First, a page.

Written by Lekha Dey
I live alone. In the two-story house under the moonlight. Silver beams, like liquid dreams, flood the balcony, bathe the window sills and wash the bed spreads. They remain unruffled.
The man I married left me four years ago. Because he saw the entity standing at the end of the road, beyond the bed spreads, beyond the window sills, beyond the balcony.
The silhouetted figure, shadowy, as though not really there. Yet those darkened eyes, unmistakable. The silvery-gray mist.
Four years ago, for days, at night, I had heard the distant sound of flute. The shrill whistle of the nocturnal birds had stopped abruptly. The dull hooting of owls in the trees lining the lake below the balcony had gone silent.
I went to the window and looked out. That piercing glance. Drawn, I could not turn away.
“What is it?” My husband said. He half turned from the silken silver pillows.
I turned from the vision – wrested, wrung – and looked back at him. My eyes far away.
And then, the inevitable, “Who is it?”
He pushed bed sheets aside, stepped off the edge of the chestnut wood, and strode towards the window. Pushed me aside to get a better look.
There was nothing. Only a gust of wild wind sweeping through the leaves, rustling and rippling the silver waters of the pond.
The shrill night birds began to scream. The wise owls stayed quiet.
He looked at me accusingly at breakfast.
“What?” I said. He usually made the eggs. I made the coffee and the toast. I buttered the bread.
We both brought home the beacon.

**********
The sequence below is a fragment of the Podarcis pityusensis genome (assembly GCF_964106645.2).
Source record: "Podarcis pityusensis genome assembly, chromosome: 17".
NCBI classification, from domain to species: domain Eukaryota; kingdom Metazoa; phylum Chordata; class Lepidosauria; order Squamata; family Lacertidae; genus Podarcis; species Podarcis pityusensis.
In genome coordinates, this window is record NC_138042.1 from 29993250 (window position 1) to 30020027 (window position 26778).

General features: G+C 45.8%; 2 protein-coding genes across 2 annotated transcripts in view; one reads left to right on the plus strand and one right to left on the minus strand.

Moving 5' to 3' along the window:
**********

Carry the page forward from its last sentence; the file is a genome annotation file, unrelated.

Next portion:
I was the unambitious “copy corrector” as I like to call it, at the local newspaper. He the ambitious “marketing manager” as he likes to call it at the international multinational company.
I was twenty-seven. He was twenty-four. That was ten years ago. We met when I stood under the waterfall of a vacation. He said he penned down his first poem ever seeing me.
It went something like this:
There she stood/
Under a fountain in a wood/
Oh if she would (love me, that is)/
It would be so good/.
At the holiday resort we sat at the same table for the evening meal. The fruity drink was sweet, local wine. The fish dish was from the salty sea.
“Is anyone sitting here?” He said, coming over.
There were three more chairs at the round table. But I sat alone. I was alone. He was alone.
Thick, black, silken hair slicked back. Sad eyes as though resigned to life. Gaunt, haunted features.
“No, no. Please do have a seat,” I said.
He recommended the orange-pineapple, “delicious” alcohol.
The sea prawns.
“How long have you been here?” I had asked.
“In this hotel?” He had asked back.
“Nearly a week now. I am here to convince the seaside people to use our brand.”
“Brand of what?”
“Oh, that’s irrelevant.”
“What do you mean?” I prodded.
“Um…I’ll tell you later.”
“What do you mean, ‘later’?”
“Maybe we will meet again. How long are you here?”
“I came this morning and I will leave tomorrow afternoon. I will take the train back.”
“Why are you here?” He asked.
“To get away from the city, of course. Why do people come to seaside resorts?”
“I saw you at the waterfall in the woods.”
“I wrote a poem.”
“You did WHAT?”
“I wrote a poem. The diary is in my room. Should I get it?”
“Yes, yes. Please do. Can’t wait.”
I sipped the orange-pineapple nectar. I felt the warmth.
He rushed back, his face flushed.
Incredulous, I looked at him. The inside of me bursting into peals of delighted laughter.
He looked at me between sentences…for approval.
“It’s the best poem I have ever heard…” I said.
Intoxicating lines from Keats floated past dizzily: “Oh…for a draught of vintage…”
“Really?” he said.
“Yes…best poem I have ever heard written about me.”
“Oh.” He smiled.
“So what do you sell?”
Now, the laughter could no longer be contained. It burst forth…in a heady mix of fruity, frothy drinks… the happy chatter of guests and hosts…and the sound of sad, silent sea waves rushing in from far, far away to crash at hour feet.
And only I could hear a distant rumble of thunder.
(To be continued…)
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